Curious, by Ian Leslie

Do you remember being a child – or watching your children? Their endless “Why’s?”, their constant testing?  Do you feel that you’ve lost some of that innocence and wonder? Maybe you are too busy to think about it.  But, as new technology takes on more physical and analytical – and even predictive work, human curiosity and the creativity it depends on, becomes a way to keep relevant as well as to keep learning. Also curiosity is what helps us rise about our assumptions to look with fresh eyes on the world, including people, we think we know. It opens us to the new perspectives we need to solve today’s complex problems and create tomorrow’s better future. Curiosity is a critical capability for people and key building block for the agile enterprise!

Ian Leslie’s book, Curious, The Desire to Know and Why Your Future Depends on It, is a great place to go to help you activate and build this most vital learning muscle.

He recognizes that we never lose our ability to be curious – but that idolizing childhood curiosity misses the boat. Adults are not children, we have more knowledge and should be continually pursuing more knowledge because knowledge is part of the perspective we bring to our questions.  One key point he makes is that it is not enough to just learn how to learn – outsourcing our knowledge reservoir to Google.

Mind Hacking, by Sir John Hargrave

I’d like to introduce a valuable, practical, and example-filled book about how to hack into your mind so that you better shape and influence your destiny.

Learning is always a mind-hack: something new happens to rewire and add connections (neuroplasticity), to add or replace ideas and habits, or to physically change and sometimes even add (neurogenesis) new neurons.

And who better to talk about how to do it than somebody who’s brain is wired for humor (humorists see connections that most of us miss). Sir John Hargrave, author of Mischief Makers Manual and Prank the Monkey is serious but sometimes playful in his book Mind Hacking: How to Change Your Mind for Good in 21 Days.   Worth picking up and filled with great tips that support, reinforce, and add to the Learning 4.0 practices you learn in Unstoppable You.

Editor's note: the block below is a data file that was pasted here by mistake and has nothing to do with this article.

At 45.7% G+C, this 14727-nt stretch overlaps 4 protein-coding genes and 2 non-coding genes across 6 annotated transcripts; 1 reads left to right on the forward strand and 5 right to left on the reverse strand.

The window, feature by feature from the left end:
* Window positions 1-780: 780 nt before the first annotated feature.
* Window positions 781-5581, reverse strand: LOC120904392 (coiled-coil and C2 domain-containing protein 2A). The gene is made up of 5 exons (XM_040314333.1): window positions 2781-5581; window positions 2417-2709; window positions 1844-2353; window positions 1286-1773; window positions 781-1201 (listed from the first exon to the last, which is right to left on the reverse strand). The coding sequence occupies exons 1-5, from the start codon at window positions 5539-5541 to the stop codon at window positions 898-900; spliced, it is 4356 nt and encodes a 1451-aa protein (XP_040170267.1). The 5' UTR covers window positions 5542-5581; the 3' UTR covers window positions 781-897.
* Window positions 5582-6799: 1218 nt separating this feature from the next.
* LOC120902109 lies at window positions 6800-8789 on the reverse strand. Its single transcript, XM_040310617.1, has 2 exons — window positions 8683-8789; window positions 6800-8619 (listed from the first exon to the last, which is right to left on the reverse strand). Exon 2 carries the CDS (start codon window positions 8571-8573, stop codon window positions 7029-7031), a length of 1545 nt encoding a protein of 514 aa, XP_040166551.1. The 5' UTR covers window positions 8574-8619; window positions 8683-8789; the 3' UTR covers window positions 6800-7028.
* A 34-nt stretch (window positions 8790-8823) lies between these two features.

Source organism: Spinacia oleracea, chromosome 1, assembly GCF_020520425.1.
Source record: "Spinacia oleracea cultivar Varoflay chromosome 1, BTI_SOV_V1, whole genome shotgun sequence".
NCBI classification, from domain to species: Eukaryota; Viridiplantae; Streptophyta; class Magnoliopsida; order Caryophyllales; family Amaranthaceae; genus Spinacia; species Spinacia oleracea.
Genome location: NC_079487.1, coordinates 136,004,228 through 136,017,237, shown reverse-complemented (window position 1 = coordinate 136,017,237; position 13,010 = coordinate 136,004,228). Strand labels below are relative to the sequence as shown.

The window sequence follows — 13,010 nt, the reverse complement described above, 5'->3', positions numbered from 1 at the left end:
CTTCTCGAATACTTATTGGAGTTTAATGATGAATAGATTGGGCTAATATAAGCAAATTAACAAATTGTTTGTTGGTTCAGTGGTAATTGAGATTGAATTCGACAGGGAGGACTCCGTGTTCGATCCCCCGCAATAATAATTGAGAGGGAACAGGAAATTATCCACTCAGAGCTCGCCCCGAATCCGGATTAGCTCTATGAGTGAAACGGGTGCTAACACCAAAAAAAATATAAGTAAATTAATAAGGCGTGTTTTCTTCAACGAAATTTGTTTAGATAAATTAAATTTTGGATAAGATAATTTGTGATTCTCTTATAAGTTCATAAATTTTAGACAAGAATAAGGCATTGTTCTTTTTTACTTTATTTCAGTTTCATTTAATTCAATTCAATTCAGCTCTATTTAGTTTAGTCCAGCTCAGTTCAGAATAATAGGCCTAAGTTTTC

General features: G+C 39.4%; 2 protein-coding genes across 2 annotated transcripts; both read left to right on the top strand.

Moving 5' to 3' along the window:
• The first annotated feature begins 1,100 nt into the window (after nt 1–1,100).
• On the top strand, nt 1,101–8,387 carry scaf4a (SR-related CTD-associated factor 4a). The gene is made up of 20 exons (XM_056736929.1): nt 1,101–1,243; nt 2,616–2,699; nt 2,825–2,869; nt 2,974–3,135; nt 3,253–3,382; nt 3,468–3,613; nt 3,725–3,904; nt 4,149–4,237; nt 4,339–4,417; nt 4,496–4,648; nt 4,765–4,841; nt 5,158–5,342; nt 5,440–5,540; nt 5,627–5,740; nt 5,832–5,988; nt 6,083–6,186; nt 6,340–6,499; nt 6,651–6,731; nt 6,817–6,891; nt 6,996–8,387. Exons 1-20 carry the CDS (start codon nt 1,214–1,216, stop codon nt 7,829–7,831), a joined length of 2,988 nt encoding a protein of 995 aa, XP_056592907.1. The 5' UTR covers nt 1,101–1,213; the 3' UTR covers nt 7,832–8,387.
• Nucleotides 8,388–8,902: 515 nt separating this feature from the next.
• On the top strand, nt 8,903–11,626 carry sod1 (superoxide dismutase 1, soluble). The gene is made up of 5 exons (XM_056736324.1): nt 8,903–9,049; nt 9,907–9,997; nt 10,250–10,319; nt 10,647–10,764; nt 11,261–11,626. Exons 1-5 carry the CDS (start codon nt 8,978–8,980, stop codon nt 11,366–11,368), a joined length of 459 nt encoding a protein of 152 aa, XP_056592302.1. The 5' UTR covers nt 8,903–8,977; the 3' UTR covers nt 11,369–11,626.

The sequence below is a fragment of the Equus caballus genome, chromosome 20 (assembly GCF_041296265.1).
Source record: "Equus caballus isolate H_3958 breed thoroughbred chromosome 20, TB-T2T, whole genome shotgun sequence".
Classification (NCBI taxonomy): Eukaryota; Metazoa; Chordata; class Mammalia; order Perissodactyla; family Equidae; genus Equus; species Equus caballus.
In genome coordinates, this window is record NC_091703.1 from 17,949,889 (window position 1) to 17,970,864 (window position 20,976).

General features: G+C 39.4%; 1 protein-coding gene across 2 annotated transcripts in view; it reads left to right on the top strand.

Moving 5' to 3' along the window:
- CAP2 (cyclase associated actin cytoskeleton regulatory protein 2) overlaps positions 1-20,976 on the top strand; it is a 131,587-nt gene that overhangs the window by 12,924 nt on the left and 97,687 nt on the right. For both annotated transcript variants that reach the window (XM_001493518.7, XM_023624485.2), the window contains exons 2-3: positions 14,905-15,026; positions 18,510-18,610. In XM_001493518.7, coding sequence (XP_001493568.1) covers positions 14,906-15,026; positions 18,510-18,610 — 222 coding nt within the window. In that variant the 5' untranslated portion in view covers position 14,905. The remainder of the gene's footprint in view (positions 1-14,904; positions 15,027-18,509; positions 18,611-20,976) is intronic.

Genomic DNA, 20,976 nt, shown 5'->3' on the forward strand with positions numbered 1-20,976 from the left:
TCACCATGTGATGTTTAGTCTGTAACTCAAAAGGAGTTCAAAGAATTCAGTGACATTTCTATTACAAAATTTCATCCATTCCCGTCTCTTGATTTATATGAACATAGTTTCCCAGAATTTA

Mind hacking by Sir john hargrave review
The Half Life of Facts by Samuel Arbesman review

The Half Life of Facts by Samuel Arbesman

Facts and our use of them are big news today. And all the talk and hype present a challenge to us all: what can we trust and how can we be a discerning learner in today’s information environment? You’d like to know that the information fueling your views and learning describes something that is true — and that you can rely on that knowledge when you need it in the future. You’d also like to believe that when you know something, it will stand the test of time – that what you learn is factual and won’t change unless new insights and evidence demands it.

And, hopefully, you’d like to know that, when you share information that will affect others’ thinking, it is trustworthy. You want to know that by sharing you are helping to spread “truths” that will help people be smarter about the world as it is: you don’t want to be spreading “fake news.”

Facts and factual information are important bases for living our lives, making decisions, and learning. But what are facts and how should we think about them.

A Mind for Numbers: How to Excel at Math and Science, by Barbara Oakley, Ph.D.

A Mind for Numbers is written for students of math and science, but Barbara Oakley’s perspective, interviews, and recommendations are very useful for everybody who wants to be a SMART 21st Century lifelong learner.  It is a practical book that reflects the best knowledge about how our brains process things – both logically and creatively, from the details up AND from the ideas down.  I strongly recommend it to anyone who wants to learn better – or who wants to help a scholar who wants to excel and LEARN in school.

Oakley uses good teaching/learning approaches in this book. It is peppered with stories and even pictures that bring lessons to life. The stories are from very successful scientists – many of whom struggled to learn or were even written off by their teachers.  They are stories that say – “persist, be smart about how you learn, and you will succeed.”  This, of course, is the learning mindset that is so crucial for discovery and living an unstoppable life.

A Mind for Numbers: How to Excel at Math and Science (Even If You Flunked Algebra) Barbara Oakley book review